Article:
And yes, I will be trying out the film soon!





The Tattooist of Auschwitz – by Heather Morris

31 01 2019

This book ticks a couple of my categories lately: books I see everywhere and so give in and buy, and books set in world war two!

The tattooist of Auschwitz is Lale (this is a true story, he really existed), a Slovakian Jew who ends up in Auschwitz and Birkenau as a prisoner. All the prisoners have jobs within the concentration camp and Lale manages to get a job tattooing all the prisoners numbers onto their arms as they arrive, a job that comes with a bit better treatment than the labouring that most do.

At its heart this book is a love story between him and a girl he meets as he tattoos her on her arrival, intertwined with the horror of life in a concentration camp. What really highlighted itself to me was just how trigger happy the guards were, the slightest thing and you could be shot dead – some even just while they popped to the loo in the middle of the night – horrifying.

One thing that really struck me with this book was only a tiny thing really, but I kept stumbling each time I picked it up to read some more and re-remembered that it’s all written in present tense – a little strange, but I got used to it by the second half!





Anne of Ingleside – by L M Montgomery

20 01 2019

After two years, I’ve finally finished the main part of this series of books! There are two more that follow, but their focus is on the children, no more “Anne of….”, so I sort of consider this a job done!

That said, even thought this is an “Anne of” book, the focus really is on the children – Anne and Gilbert have six children including a set of twins, all with their different escapades, and not a huge amount of time spent on Anne other than when the children take their problems to her to solve. For the most of the book, Anne has become a flawless woman with her days of escapades and learning about herself long gone – but there is a really nice moment near the end where we find she’s not perfect after all, and she struggles with something so completely relatable to us all, it’s nice to see she’s still got a realistic side to her.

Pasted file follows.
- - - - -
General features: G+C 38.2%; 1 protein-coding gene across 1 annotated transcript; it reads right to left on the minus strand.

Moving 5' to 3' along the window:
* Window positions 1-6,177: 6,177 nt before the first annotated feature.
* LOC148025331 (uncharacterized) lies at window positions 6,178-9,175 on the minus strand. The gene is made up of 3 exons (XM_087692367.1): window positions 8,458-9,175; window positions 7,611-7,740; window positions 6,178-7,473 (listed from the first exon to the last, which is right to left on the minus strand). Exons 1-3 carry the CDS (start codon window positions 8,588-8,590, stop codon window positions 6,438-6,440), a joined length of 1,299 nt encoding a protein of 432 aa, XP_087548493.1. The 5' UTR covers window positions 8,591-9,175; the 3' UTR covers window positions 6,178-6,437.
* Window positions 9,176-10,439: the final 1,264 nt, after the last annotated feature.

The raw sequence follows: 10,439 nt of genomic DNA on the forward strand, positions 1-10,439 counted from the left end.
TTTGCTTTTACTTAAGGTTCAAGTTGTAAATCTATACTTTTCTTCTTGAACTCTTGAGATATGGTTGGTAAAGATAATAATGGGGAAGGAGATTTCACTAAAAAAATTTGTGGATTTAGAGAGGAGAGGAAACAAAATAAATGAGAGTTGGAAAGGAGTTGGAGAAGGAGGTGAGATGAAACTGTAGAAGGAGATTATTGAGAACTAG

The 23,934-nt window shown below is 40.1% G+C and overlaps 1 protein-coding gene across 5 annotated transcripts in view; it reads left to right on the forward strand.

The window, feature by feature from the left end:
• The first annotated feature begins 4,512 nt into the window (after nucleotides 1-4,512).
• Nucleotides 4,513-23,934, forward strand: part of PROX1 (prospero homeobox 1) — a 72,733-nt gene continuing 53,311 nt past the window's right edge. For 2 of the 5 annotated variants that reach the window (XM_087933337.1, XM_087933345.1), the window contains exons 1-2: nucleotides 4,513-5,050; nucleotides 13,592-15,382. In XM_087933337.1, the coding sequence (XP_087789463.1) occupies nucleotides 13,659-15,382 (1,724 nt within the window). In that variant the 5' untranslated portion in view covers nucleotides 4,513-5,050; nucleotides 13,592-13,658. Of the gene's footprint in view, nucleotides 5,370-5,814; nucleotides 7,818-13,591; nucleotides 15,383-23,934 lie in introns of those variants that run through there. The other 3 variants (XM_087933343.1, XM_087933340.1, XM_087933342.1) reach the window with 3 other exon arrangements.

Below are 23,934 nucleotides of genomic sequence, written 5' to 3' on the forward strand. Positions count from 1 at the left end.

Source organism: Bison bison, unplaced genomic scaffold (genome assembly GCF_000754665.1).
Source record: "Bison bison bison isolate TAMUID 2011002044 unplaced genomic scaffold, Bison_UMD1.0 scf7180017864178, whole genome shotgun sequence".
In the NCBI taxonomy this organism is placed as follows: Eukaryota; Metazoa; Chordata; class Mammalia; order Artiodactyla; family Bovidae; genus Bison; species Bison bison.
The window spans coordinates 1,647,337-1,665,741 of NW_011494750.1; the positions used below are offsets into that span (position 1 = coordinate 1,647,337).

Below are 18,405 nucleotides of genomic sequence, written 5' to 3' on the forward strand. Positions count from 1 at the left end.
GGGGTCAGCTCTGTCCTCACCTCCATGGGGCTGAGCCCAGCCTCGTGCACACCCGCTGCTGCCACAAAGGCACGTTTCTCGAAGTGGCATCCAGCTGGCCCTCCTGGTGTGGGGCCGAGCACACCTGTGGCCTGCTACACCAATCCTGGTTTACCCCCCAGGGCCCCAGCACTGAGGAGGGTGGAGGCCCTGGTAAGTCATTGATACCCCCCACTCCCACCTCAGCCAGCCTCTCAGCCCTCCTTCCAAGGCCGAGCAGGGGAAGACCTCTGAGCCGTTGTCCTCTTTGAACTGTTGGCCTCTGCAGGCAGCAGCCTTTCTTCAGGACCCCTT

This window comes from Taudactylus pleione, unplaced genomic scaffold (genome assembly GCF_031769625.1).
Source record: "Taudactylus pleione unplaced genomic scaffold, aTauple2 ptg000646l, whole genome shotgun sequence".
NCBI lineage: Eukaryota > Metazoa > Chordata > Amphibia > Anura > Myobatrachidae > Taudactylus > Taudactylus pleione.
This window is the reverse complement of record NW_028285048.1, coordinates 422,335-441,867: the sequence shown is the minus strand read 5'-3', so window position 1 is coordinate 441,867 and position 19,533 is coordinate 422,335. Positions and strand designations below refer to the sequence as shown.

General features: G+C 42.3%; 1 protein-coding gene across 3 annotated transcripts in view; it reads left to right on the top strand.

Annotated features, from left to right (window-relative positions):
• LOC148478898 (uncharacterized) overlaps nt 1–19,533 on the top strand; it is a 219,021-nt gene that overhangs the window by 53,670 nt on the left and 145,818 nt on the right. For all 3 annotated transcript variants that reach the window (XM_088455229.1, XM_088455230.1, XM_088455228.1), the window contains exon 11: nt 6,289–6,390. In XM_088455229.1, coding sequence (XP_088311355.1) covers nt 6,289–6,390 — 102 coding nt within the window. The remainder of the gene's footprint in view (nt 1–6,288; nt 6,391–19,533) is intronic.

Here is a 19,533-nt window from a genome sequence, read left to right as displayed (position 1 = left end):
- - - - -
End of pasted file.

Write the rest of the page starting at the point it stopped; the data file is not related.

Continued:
Still very enjoyable, warm and fuzzy, and an easy read.

As with the previous books, this one still has some lovely one liners – here are a few of my favourites:

  • “‘Praying’s good. I lost a dime once and I prayed and I found a quarter. That’s how I know.'”
  • “‘Hasn’t the world got its face washed nice and clean?’ cried Di, on the morning sunshine returned.”
  • “‘God doesn’t make bargains, He gives… gives without asking from us in return, except love.'”
  • “‘If a minister preaches a sermon that hits home to some particular individual people always suppose he meant it for that very person,’ said Anne. ‘A hand=me-down cap is bound to fit somebody’s head, but it doesn’t follow that it was made for him.'”
  • “‘David is going to be married at last,’ said Miss Cornelia. ‘He’s been a long time making up his mind which was cheaper, marrying or hiring.'”
  • “‘The same summer will never be coming twice'”
  • “Anne knew quite well that this idea was absolutely unreasonable, but when was jealousy ever reasonable?”





Theologygrams – by Rich Wyld

30 12 2018

My brother got me this for Christmas. I generally don’t consider myself intelligent enough to read books on theology, but this is practically a picture book full of graphs and diagrams, and those I can do!

Some of them are serious, but many are a mixture of humour too – three involve Doctor Who and one involves Mr T, so it’s pretty lighthearted, but still got some interesting content – seeing Paul’s missionary journeys presented as a London tube map was inspired!